Know your NEM: The ESB is becoming a laughing stock

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Management at a speculative gold mining company would blush at some of the outrageous claims made in the modelling the ESB “leans heavily on” to justify the NEG.

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The Energy Security Board’s modelling for the National Energy Guarantee has destroyed confidence in its judgement.

Management at a speculative gold mining company would blush at some of the outrageous  claims made in the modelling that the ESB “leans heavily on”.

The most outrageous of all is the savings for the average household.  The ACCC says the average household has a bill of $1636 of which $560 is wholesale power.

The ESB says the average household bill is going to fall  $559 by 2021.

Giddy up. Adding in the retail margin of $135 and the environmental cost of $106 still implies the ESB is talking about a 70% fall.

According to the ESB, not only are AGL and Origin going to see their generation profits wiped out by prices falling to SRMC but in addition their retail margin is going to disappear as well.

It’s no wonder Josh Frydenberg left Deutsche Bank and went into politics if that’s the sort of projections he wishes to endorse.

Figure 1 ESB savings relative to ACCC cost estimates. Source: ACCC, ESB

You can support the NEG only if you believe that the ambition will be increased.

Otherwise the NEG is useless and not worth the trouble.  The only thing that will provide security and dependably longer term lower prices is more new investment. The coal stations will have to close, they do have to be replaced. Replacing coal stations early is like preventative maintenance, it saves money in the long run by getting in ahead of the problem.

Transmission constraints are a genuine issue

For over two years we’ve been banging on about the need to get transmission strengthening done ahead of the wind and solar build out. Its obvious to blind Freddy that transmission upgrades and links take a lot longer than a new wind or solar farm to build.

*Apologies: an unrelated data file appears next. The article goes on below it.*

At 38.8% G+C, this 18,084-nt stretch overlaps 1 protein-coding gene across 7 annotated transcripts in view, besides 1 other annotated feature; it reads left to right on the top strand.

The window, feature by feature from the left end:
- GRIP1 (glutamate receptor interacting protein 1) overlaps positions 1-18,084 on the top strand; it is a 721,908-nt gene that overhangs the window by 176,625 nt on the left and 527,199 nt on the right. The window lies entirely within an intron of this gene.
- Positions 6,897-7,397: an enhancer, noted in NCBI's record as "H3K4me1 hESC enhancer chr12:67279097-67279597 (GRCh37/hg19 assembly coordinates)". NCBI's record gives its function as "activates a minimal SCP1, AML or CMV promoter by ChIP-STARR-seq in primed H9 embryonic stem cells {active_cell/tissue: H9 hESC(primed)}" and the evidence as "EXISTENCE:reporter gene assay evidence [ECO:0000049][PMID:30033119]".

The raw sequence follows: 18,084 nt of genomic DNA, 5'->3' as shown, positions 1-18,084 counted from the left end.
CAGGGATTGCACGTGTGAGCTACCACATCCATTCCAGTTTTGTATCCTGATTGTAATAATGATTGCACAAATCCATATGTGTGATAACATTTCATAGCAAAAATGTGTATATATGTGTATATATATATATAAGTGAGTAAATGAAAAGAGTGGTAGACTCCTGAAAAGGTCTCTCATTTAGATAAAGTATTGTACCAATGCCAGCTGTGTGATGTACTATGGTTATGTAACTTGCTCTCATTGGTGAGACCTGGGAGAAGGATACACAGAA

The market action

Futures prices have risen a bit this week despite warm weather and lower pool prices.

We think the futures rise may partly reflect the market’s increasing realization that all the new PV and wind farms are going to be restricted by AEMO in coming up full capacity on the grid. There are such a lot of projects and system strength has to be monitored at every stage as these projects come on line.

This also flows through to REC prices where there was minor upwards movement in the near term years and some ongoing softness in the out years.

In addition spot gas prices remain above last year.

Figure 2: Summary
Figure 3 Cap prices. Source: NEM Review
Figure 4: Commodity prices. Source: Factset
Share Prices

Share prices have been reasonably soft over the past week.

Figure 5 Selected utility share prices.
Figure 6: Weekly and monthly share price performance
Volumes
Figure 7: electricity volumes
Base-load futures, $MWH

Figure 12: Baseload futures financial year time weighted average
REC Prices
Figure 13 Source: Mercari

 

Gas Prices
Figure 14: STTM gas prices
Figure 15 30 day moving average of Adelaide, Brisbane, Sydney STTM price. Source: AEMO

David Leitch is principal of ITK. He was formerly a Utility Analyst for leading investment banks over the past 30 years. The views expressed are his own. Please note our new section, Energy Markets, which will include analysis from Leitch on the energy markets and broader energy issues. And also note our live generation widget, and the APVI solar contribution.

David Leitch

David Leitch is a regular contributor to RenewEconomy.com.au. He is principal at ITK, specialising in analysis of electricity, gas and decarbonisation drawn from 33 years experience in stockbroking research & analysis for UBS, JPMorgan and predecessor firms.

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